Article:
Scotland is recycling more than ever before – and it’s having a positive impact on the environment, according to the latest results revealed today (Wednesday 16th March) of a unique approach to measuring the environmental impact of waste, developed by Zero Waste Scotland.
Scotland’s Carbon Metric is a pioneering way to measure the carbon impact of our waste, not just the amount that is recycled. The latest figures were revealed by Zero Waste Scotland Chief Executive Iain Gulland at the ‘Circular Economy Now’ event, hosted by international network ACR+.
The Carbon Metric takes into account the greenhouse gas emissions associated with waste, from the energy and raw materials that went into producing items, through to the impact of transporting materials in order for them to be recycled. It also shows the carbon impacts of managing our waste in different ways, allowing us to compare the benefits of waste management methods such as recycling, composting, anaerobic digestion and re-use.
The Carbon Metric will also be important in measuring progress towards the Scottish Government’s ambitious new target to reduce food waste by 33% by 2025.
Cabinet Secretary for the Environment, Richard Lochhead, said: “The Carbon Metric is a unique and useful tool which shows the climate changing impacts of waste, and clearly demonstrates the benefits of reducing waste and increasing recycling – both key priorities of the Scottish Government. The latest results reveal that recycling in Scottish homes and businesses is delivering real benefits, with a big carbon saving achieved between 2011 and 2013. These are results to be proud of, and should spur us on to continue to redouble our recycling efforts.”
Iain Gulland, Chief Executive, Zero Waste Scotland, said: “We’re recycling more than ever before thanks to the efforts of people at home and in their businesses all over Scotland.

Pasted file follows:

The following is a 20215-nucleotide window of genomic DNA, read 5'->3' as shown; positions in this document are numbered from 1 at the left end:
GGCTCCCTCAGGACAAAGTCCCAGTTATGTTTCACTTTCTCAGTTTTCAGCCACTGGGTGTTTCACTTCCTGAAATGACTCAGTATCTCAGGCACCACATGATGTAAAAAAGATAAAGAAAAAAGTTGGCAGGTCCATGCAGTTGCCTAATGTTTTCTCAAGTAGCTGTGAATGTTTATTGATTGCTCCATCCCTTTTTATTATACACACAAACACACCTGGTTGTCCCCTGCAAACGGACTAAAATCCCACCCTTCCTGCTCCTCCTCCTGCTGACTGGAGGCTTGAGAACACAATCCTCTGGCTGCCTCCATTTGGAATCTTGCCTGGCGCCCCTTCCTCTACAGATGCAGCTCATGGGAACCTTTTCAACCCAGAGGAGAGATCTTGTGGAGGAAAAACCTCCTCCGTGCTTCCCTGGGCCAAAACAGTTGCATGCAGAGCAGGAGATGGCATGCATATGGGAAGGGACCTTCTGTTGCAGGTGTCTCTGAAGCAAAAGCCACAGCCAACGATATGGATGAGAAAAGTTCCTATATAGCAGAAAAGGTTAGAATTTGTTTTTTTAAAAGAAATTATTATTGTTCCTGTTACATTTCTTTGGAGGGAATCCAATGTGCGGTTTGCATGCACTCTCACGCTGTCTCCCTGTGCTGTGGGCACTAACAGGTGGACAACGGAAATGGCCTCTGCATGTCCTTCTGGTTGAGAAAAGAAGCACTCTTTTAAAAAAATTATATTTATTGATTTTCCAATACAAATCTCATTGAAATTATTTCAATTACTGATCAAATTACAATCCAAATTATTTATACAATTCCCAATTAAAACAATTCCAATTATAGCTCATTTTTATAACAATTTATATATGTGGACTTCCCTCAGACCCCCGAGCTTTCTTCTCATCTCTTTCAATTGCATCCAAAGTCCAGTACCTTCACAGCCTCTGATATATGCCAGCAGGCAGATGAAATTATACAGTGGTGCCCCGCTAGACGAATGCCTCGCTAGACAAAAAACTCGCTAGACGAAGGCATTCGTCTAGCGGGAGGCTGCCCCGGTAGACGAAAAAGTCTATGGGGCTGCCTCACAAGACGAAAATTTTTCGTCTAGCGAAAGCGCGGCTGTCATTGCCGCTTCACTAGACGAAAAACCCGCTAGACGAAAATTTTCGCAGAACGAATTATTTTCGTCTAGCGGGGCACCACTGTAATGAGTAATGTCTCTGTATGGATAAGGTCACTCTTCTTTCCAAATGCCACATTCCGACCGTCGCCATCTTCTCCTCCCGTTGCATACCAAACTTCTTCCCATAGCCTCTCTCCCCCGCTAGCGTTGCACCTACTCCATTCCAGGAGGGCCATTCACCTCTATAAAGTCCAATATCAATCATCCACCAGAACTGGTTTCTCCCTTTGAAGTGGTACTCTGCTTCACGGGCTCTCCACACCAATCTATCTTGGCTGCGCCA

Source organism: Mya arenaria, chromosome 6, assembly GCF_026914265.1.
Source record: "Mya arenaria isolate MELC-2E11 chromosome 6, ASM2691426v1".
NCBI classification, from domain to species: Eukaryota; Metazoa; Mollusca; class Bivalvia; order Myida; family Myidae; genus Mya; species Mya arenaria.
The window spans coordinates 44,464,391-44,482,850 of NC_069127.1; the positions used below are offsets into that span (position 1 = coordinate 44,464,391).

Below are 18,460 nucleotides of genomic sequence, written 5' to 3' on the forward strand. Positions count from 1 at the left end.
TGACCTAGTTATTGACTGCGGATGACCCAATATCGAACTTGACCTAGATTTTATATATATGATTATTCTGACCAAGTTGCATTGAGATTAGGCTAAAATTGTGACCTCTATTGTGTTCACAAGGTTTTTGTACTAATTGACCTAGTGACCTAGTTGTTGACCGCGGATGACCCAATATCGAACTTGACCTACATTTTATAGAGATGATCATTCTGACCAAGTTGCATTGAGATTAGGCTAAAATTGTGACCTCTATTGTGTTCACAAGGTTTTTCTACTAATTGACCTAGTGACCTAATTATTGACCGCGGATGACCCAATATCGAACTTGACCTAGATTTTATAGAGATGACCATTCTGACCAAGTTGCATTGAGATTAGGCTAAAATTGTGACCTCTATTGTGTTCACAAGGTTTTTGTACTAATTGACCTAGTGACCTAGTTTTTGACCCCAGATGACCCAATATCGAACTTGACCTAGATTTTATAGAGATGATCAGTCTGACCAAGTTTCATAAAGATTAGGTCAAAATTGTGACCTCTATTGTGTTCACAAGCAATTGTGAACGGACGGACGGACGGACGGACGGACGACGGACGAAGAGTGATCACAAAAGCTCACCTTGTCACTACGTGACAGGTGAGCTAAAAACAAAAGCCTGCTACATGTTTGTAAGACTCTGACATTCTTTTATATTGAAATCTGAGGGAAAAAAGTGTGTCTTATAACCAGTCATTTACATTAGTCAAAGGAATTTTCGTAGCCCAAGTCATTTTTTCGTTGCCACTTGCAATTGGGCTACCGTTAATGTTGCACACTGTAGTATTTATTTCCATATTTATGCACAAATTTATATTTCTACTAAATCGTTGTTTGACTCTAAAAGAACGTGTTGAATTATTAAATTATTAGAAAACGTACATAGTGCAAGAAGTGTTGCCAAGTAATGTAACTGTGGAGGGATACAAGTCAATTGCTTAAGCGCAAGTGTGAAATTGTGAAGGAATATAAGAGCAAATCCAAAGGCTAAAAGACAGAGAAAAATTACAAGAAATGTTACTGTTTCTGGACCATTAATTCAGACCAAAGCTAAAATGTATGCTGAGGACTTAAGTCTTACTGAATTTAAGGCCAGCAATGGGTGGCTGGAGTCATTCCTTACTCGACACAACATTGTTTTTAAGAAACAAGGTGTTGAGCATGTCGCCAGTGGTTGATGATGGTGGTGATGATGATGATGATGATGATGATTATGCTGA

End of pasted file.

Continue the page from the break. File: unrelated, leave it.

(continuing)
“What these new figures show is that by recycling more we really are making a difference to the environment, not just here in Scotland, but globally too, by reducing harmful greenhouse gas emissions. It shows that we are right to target recycling of things like metals and food waste as these have a very high carbon impact. The Carbon Metric, by moving for the first time towards a carbon-based measure for waste, has the potential to change the way we think about waste and how we manage it.”
Francoise Bonnet, ACR+ Secretary General, said: “ACR+ strongly supports its member, Zero Waste Scotland, and its work on the development of Carbon Metric which shows that an efficient and smart waste management contributes highly to a low carbon economy. Greenhouse gas emissions are a key indicator to measure the impact of waste management strategies, especially within the perspective of circular economy. Still, waste management is only the tip of the iceberg as a much bigger impact can be achieved through resource efficiency and adopting a life-cycle perspective.”
In 2013, the carbon impact of waste in Scotland was 10.8 million tonnes of carbon dioxide equivalent (10.8 Mt CO2e), down from 13.1 Mt CO2e in 2011, when measurements started. The figures show that by recycling more, we are benefiting the environment and have reduced the carbon impact of waste by almost 2.3 Mt or 17% since 2011.
Scotland’s Carbon Metric was first developed by Zero Waste Scotland in 2011. It uses pioneering lifecycle methodology to measure the environmental impacts of waste, which has since been replicated in other parts of the UK and Europe. It considers the full life-cycle of impacts associated with the things we waste, and uses consumption accounting, not just counting impacts that occur within Scottish territorial boundaries.
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